David Broyles firstname.lastname@example.org
June 20, 2014
Despite the stereotype to the contrary, summer camp was positive for one local family dealing with muscular dystrophy.
The influence of the annual muscular dystrophy event on 10-year-old Troy Thomas Jr. of Mount Airy, and other stories like it, are why local volunteers will again gear up for the group’s annual lock up.
“I was asked in April by (MDA Health care Services Assistant) Martha Story, if we would be interested in the camp,” said Shanna Bowman, his mother. “We live in a house with ten persons and Troy doesn’t get to do a lot of things like other kids. I’m very protective. I try to let him because I know if he stays busy he will be less likely to lose muscle tone and will stay active. I just try to stay close by.”
She said in later years Troy’s eyes and eventually his heart would in all likelyhood be attacked as the disease progresses. In many cases victims die from complications of a weakened heart.
Bowman said her son really enjoys games and especially likes to play basketball. The opportunity seemed a good one for the family as well as for Troy because everyone got a “week off” without the constant medical demands MDA makes on victims and caregivers. She said local organizations, such as Lowe’s Home Improvement and Bojangles Restaurant typically hold fundraisers to help send children to MDA summer camp.
“The amount it (summer camp) costs is from $800 to $1,000 per child,” Bowman said. “We didn’t have to pay anything. Lowe’s sends kids to camp every year. This really impressed me. The camp nurses, doctors and volunteers are not paid. They take a week out of their own time and do it all for the kids. They stay with the children, one on one. Campers have a buddy for the whole week and that gave us peace of mind about him going.”
She said Troy hadn’t traveled anywhere apart from his family before the camp, which ended on June 13, and he loved the chance to fish, canoe and especially enjoyed eating the camp’s cuisine. She said he was especially excited about Lowes volunteers who came to the camp and helped children build monster truck models and other crafts.
“I really think he did more stuff without his parents there,” said Bowman. “He’s ready to go back next year. It gave Troy more confidence. He came back more positive. The structure and doing more stuff made him seem like a totally different kid.”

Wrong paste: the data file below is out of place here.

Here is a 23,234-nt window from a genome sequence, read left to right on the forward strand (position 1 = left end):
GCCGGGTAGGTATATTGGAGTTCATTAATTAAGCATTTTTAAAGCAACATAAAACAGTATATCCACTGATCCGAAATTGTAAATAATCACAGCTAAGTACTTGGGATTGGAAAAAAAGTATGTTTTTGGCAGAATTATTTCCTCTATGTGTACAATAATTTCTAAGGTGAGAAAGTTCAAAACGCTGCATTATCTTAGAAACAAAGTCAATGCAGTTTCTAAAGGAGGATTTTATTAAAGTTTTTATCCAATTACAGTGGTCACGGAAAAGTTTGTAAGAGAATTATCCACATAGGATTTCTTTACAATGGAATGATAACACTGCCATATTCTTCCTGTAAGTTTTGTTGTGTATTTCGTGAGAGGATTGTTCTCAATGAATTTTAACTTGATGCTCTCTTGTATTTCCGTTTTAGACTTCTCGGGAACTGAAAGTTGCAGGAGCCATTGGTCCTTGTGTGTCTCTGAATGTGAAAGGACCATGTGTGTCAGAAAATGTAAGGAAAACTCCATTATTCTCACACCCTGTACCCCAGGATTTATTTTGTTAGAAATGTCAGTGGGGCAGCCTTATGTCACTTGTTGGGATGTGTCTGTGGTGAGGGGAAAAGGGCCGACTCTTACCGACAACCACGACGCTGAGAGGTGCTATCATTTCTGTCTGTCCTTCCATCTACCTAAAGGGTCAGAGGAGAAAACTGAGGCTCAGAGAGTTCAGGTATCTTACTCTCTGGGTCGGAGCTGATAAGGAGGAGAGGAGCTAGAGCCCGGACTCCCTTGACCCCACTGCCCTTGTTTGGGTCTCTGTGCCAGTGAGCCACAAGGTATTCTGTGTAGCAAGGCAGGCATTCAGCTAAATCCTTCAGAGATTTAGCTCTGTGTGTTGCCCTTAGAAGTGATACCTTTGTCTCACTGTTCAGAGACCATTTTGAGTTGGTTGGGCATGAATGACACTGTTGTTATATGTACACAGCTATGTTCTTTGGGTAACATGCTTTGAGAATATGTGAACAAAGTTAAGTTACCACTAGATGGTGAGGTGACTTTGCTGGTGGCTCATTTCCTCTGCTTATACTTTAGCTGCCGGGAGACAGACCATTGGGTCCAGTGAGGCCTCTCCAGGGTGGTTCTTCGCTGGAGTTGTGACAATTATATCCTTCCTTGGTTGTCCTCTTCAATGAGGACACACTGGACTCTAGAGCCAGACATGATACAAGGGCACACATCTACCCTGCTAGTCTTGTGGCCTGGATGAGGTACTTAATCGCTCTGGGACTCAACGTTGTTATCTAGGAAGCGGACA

Bowman also praised her son’s camp counselor, David Erickson, who said Troy was so tired from activities at the end of the day he didn’t need to take his nightly sleeping medicine. She also gives a glowing account of how her shy son described taking two girls to the camp’s dance. She said he “discovered his inner ladies’ man” and told her about taking turns riding on the girls’ wheelchairs at the dance. She said the last day of the camp featured a costume parade followed by tearful goodbyes as campers parted from friends and counselors.
According to Story, MDA’s signature fundraising event is coming up with recruitment for volunteers to be locked up to help MDA slated to begin late next week for the “Surry County Lock-Up.” she said the lock-up celebration and jail event will be held on Aug. 20 at the Surry Shrine Club on 1029 W. Lake Drive in Mount Airy.
Story said persons who want to have someone locked up or recommend a “good servant” through the “MDA Witness protection program may call her at the MDA office at 336-856-1591. More information on the MDA may be obtained at www.mda.org.
MDA is the nonprofit health agency whose mission is to support a cure muscular dystrophy, Amyotrophic Lateral Sclerosis (ALS or Lou Gehrig’s Disease) and related diseases by funding worldwide research. She said the association also provides comprehensive health care and support services, advocacy and education.
David Broyles may be reached at 336-719-1952 or on twitter@MtAiryNewsDave.